A debt crisis occurs whenever an economic entity cannot service or repay its debts. Often a debt crisis occurs in a developing or smaller developed country with a weak economic infrastructure: Greece, for example, had a widely publicized debt crisis in the spring of 2010. "The debt crisis," now usually refers to a specific instance of this that began as a financial meltdown in 2008 involving U.S. financial institutions, and which quickly became a crisis of debt. As some firms collapsed the U.S. government stepped in and shored up remaining firms with public money.
2008 U.S. Financial Meltdown
Most economists agree that the financial meltdown began with the collapse of the U.S. housing market, exacerbated by the use of complex financial instruments, such as "debt swaps," that amounted to highly leveraged bets that the housing market expansion would continue. As it collapsed, these bets became huge debt obligations that many financial firms neither refinance nor repay.
Two Analyses of Financial Meltdown
Liberal economists view the 2008 financial meltdown resulting from inadequate U.S. government regulation of financial institutions that made extravagant and risky bets with a wide and insufficiently understood variety of complex financial instruments, bets they eventually lost. Conservative economists view the 2008 financial meltdown resulting from excessive government mortgage underwriting that encouraged an inflationary U.S. housing market that collapsed under the weight of bad loans that never should have been made.
Meltdown and Crisis Unfolds
After the economic collapse of the fall of 2008, Treasury Secretary Henry Paulson began a series of moves--applauded by some and condemned by others--to slow down and then reverse the collapse. The incoming Treasury Secrretary, Timothy Geithner, continued and expanded Paulson's remedies. The government bailed out threatened financial and industrial institutions with loan guarantees and low interest loans. The new administration encouraged the passage of substantial stimulus bills designed to revive the economy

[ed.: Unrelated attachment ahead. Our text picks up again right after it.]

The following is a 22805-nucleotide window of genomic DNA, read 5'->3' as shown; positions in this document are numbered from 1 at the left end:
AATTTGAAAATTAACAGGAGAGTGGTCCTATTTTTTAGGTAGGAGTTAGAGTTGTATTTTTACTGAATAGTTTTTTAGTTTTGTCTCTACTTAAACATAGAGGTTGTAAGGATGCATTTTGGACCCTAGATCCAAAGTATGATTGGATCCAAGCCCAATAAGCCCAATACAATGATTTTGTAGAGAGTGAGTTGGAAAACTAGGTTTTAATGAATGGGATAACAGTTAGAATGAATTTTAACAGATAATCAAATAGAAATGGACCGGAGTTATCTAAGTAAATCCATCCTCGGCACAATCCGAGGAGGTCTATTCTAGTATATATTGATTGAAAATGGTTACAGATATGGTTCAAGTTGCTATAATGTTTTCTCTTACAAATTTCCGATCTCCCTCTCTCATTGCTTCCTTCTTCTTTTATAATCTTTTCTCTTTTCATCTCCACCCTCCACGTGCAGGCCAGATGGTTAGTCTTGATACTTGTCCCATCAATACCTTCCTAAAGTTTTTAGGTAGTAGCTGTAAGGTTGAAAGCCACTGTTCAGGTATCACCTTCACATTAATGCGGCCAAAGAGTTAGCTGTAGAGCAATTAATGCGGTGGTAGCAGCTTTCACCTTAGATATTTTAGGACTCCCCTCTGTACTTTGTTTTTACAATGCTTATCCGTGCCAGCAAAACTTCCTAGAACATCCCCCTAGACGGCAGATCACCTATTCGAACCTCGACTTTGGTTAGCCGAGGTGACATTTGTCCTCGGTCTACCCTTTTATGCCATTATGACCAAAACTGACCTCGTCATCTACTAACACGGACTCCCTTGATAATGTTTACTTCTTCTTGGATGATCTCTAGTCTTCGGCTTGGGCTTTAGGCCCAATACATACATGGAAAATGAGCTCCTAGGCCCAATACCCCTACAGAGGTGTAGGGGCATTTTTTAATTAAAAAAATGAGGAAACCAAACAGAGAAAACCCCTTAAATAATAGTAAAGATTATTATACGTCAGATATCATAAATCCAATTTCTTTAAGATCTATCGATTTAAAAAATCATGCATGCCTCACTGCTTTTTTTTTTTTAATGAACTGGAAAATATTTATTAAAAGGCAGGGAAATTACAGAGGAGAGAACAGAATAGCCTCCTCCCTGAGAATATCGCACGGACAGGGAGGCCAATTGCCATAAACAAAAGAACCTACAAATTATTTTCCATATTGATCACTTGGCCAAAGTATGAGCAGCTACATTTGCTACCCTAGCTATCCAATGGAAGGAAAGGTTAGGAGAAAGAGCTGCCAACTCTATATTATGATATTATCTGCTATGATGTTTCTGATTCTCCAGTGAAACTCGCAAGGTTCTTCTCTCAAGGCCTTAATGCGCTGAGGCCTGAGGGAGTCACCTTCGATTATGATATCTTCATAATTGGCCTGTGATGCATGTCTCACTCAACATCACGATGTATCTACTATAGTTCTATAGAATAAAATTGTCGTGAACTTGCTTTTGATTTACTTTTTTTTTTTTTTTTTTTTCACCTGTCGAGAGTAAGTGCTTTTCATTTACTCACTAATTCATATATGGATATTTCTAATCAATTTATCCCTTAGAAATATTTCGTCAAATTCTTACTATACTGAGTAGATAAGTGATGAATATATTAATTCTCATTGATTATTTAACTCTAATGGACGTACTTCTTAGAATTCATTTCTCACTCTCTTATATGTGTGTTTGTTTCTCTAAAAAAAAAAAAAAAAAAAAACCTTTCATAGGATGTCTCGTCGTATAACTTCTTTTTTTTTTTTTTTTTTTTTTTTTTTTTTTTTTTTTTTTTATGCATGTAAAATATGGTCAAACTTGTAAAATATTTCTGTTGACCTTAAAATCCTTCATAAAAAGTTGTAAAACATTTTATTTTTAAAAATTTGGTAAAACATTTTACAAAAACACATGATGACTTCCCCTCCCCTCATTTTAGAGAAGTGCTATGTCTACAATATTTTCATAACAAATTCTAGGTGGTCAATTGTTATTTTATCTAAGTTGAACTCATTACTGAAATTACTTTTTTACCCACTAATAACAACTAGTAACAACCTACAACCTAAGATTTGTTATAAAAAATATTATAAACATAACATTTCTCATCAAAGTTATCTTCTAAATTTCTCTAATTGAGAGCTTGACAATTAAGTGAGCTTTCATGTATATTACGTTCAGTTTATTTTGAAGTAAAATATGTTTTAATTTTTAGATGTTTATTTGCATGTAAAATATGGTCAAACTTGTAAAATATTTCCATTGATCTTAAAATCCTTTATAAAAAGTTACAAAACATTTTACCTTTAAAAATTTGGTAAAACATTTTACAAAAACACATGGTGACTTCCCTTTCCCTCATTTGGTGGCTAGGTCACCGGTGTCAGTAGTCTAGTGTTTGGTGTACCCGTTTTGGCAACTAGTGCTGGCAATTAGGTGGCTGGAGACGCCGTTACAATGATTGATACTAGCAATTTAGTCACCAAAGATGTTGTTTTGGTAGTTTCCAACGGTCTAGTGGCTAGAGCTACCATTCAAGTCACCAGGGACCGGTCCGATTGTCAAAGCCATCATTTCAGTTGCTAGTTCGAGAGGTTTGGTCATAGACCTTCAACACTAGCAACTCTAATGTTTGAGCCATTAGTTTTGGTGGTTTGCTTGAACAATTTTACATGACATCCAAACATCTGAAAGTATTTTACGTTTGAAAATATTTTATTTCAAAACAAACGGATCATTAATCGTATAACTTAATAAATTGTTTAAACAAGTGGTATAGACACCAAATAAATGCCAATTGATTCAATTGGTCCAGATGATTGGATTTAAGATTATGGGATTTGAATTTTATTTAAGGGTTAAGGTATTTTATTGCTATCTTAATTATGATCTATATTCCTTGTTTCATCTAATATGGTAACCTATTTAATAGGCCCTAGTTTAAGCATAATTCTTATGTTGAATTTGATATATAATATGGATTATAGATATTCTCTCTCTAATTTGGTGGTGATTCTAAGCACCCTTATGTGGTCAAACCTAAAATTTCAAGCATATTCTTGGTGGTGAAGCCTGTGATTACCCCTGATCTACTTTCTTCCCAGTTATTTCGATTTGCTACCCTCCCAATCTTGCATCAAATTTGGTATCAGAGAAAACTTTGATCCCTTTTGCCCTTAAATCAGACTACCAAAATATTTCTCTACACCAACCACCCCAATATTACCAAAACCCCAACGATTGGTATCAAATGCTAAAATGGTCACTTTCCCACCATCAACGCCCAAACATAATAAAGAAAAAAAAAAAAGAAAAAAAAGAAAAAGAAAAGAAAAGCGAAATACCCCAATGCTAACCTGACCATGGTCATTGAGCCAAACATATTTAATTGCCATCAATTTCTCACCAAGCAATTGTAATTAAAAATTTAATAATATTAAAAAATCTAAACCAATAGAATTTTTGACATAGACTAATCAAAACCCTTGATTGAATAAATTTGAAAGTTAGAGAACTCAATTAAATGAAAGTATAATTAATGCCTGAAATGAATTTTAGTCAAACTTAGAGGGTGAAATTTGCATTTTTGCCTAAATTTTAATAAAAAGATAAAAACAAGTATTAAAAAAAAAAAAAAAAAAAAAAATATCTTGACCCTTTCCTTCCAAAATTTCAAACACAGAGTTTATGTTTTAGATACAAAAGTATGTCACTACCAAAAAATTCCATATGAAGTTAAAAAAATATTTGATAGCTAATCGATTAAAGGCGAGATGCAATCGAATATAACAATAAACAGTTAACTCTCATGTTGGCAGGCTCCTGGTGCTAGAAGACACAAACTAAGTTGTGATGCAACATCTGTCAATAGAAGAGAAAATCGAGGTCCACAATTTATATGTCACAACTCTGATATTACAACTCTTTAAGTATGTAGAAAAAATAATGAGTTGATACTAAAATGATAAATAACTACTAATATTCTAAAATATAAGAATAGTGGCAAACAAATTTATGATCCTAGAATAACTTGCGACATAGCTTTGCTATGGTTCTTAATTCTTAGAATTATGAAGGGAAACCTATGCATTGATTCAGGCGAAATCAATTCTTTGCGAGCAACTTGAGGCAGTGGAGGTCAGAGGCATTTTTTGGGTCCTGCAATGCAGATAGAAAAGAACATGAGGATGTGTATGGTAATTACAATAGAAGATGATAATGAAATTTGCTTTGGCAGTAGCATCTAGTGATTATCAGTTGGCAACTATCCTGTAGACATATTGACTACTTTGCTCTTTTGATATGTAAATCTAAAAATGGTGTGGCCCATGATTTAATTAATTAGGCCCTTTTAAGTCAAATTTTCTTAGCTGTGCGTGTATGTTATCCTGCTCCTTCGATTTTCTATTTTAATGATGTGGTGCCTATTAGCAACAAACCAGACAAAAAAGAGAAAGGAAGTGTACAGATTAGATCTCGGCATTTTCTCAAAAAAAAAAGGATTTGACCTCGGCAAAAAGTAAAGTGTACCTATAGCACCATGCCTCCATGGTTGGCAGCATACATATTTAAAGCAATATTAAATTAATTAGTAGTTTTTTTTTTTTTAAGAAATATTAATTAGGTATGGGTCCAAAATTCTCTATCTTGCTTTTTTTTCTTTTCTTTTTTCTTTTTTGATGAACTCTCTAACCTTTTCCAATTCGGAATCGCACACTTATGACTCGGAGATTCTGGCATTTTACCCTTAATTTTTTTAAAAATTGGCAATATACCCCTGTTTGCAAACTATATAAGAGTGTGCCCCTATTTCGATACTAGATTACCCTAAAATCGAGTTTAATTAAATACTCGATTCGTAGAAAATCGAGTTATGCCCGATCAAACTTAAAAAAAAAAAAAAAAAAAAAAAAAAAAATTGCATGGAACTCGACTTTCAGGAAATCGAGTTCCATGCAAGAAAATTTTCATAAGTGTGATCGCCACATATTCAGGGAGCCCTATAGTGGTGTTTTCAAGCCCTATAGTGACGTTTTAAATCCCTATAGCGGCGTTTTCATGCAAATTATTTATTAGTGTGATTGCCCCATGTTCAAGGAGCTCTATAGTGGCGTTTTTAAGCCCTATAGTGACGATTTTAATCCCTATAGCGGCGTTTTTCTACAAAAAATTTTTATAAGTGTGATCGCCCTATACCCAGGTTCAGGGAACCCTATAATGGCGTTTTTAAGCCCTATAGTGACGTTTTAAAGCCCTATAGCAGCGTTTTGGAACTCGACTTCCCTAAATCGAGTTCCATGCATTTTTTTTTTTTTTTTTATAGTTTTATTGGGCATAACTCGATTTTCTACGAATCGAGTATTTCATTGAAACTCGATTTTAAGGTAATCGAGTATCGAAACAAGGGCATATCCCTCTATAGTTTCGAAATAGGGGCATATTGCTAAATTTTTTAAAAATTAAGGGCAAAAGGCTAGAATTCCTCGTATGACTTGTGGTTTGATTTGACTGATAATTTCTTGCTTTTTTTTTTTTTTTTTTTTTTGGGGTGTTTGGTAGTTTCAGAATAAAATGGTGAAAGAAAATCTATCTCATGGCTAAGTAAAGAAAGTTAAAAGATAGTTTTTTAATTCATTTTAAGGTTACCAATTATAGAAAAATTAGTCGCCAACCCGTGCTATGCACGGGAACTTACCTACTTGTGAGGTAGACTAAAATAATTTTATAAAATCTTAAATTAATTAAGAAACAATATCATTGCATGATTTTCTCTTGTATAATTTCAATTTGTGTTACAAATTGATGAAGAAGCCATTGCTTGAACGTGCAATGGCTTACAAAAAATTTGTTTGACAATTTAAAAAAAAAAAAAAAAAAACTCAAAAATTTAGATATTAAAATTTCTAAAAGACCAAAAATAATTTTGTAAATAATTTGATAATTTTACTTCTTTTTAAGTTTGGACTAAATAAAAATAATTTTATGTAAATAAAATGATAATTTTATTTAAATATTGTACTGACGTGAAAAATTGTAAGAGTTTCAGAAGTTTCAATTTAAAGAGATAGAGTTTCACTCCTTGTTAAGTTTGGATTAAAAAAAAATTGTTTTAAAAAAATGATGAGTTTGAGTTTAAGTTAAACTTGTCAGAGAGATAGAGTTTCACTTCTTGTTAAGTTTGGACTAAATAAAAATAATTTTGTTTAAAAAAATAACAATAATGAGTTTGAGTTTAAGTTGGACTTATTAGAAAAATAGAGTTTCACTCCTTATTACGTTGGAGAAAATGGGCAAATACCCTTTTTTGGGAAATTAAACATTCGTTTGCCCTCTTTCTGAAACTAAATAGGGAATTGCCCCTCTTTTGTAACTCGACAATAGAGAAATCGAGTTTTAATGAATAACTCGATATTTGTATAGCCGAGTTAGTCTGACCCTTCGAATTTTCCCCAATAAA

Two Ways of Interpreting Credit Freeze and Crisis of Debt
In 2010 Americans view the ensuing credit freeze and following severe recession in one of two ways. Conservatives see excessive government intervention in response and an ill-advised stimulus plan that has saddled us with debt, making another debt crisis more likely. Liberals see appropriate government intervention that staved off years of economic depression and a renewed emphasis on government regulation that will make future economic meltdowns less severe.
Spread of the Debt Crisis
As of spring 2010, the largest western economies, principally the U. S., Germany, Great Britain and France, have successfully negotiated their way through the 2008 economic collapse and the following crises over debt. Smaller economies still suffer the consequence of the 2008 collapse and many of them have current or pending crises of unsustainable debt, especially Greece, Spain and Portugal, and in lesser degree Ireland and Italy.
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